This post is part of a guest blogging series I’m doing over at The Odd Dad Out and was originally published on November 3, 2010.
Last week I started a series about how you can help step up your blogs game. For the first installment the information was very basic. Today we’ll be digging a little deeper to help give you some more ideas on how you can get your blog where you’d like it to be.
Learn a little HTML
I know enough HTML, CSS and PHP to be dangerous. There are a number of great online tutorials to help you brush up on coding, which I find can be quite relaxing. One of the sites I like is W3 Schools who has step-by-step instructions for HTML, HTML5 and CSS, among others. However, I can’t always find exactly what I’m looking for in these tutorials, so I turn to Google and there are hosts of blogs that are great resources to help you customize your particular platform.
All of the sites I’ve ever developed use WordPress, so that is the platform I can speak to the best. The first iteration of Real Men Drive Minivans was a free theme, but after nearly a year of looking at the same old thing I decided to make the investment in a premium theme.
From many of the things I had read on the Internet, I chose to go with Thesis and ultimately grabbed the developer’s license, which set me back a total of $164. It was pricey, but it was worth it and gave me the ability to resell the theme framework to clients, which I provided at cost as a value added to my services.
The third iteration of my site was when I added a third party skin to the Thesis theme to give it a semi custom look. The skin cost me $50 and since it was designed to work seamlessly with Thesis installation and customization were very easy.
The fourth and latest iteration of my blog that I recently completed is based on the Genesis framework from StudioPress. The old blog needed a fresh coat of paint and while I liked the concept of what the Thesis skin brought to the site it isn’t as clean as I would like it to be.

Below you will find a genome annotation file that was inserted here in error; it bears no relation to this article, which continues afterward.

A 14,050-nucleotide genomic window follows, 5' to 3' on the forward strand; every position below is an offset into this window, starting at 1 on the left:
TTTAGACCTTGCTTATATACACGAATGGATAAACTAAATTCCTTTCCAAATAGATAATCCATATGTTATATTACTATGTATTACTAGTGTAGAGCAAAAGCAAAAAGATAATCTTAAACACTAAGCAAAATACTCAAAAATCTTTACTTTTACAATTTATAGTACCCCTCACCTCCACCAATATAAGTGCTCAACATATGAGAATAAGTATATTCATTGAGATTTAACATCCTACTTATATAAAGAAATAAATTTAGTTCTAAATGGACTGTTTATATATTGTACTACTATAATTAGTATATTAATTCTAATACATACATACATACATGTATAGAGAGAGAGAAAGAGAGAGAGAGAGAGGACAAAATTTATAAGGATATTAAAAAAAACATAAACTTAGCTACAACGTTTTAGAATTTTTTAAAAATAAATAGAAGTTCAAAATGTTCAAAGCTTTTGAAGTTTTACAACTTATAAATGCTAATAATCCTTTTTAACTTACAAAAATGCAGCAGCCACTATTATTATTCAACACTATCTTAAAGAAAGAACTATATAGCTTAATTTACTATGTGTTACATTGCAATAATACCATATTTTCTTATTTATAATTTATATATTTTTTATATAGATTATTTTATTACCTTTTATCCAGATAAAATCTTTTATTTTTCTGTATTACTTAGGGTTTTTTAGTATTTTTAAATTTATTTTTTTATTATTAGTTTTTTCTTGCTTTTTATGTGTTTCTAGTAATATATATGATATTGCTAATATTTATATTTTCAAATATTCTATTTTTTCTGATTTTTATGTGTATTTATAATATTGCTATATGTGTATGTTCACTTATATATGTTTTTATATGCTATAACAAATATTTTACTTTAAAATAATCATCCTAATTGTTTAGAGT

I wasn’t planning to make a change, but I had the opportunity to grab a license for Genesis for a client I was working with and it was like a shiny new toy I had to play with. It wasn’t cheap. I shelled out $250 for their Pro Plus package, but for as many sites as I manage it was worth it.
So why am I telling you all of this? Because in my view the premium themes have added a lot to the look and feel of my site, my knowledge of how things work (Thesis forced me to learn some CSS and PHP) and gave me a greater ability to customize my site myself.
No sites I’ve ever built are going to win any design awards, but I like to think they are clean and functional.
Graphics & open source icons
I’m not a graphics designer, so any custom design was out of the question due to lack of ability and cost of hiring someone else. Since I harbor no intentions of using my blog as business platform the prospects of dropping a grand or so on a custom design was out of the question.
Still, I really wanted a nice logo that I could be proud to display on my site. I did a lot of research into cost, however, when a friend referred me to crowdSPRING I knew I was onto something. crowdSPRING is a crowd sourced design community where you hold design contests and graphics designers present their ideas based on your requirements. For $250 I was able to procure a logo and a header file for the blog that I absolutely love.
Just about every other graphic or icon on my site was procured using open source items that are available on the net. If you are looking to add or mix up your social networking icons you can try out Icon Finder or Google “social media icons” for a plethora of posts with free image packages.
All told creating a blog similar to what I have will run you less than $500 upfront (hosting, premium theme & graphics package) and $85 per year thereafter, assuming you do the rest of the work yourself.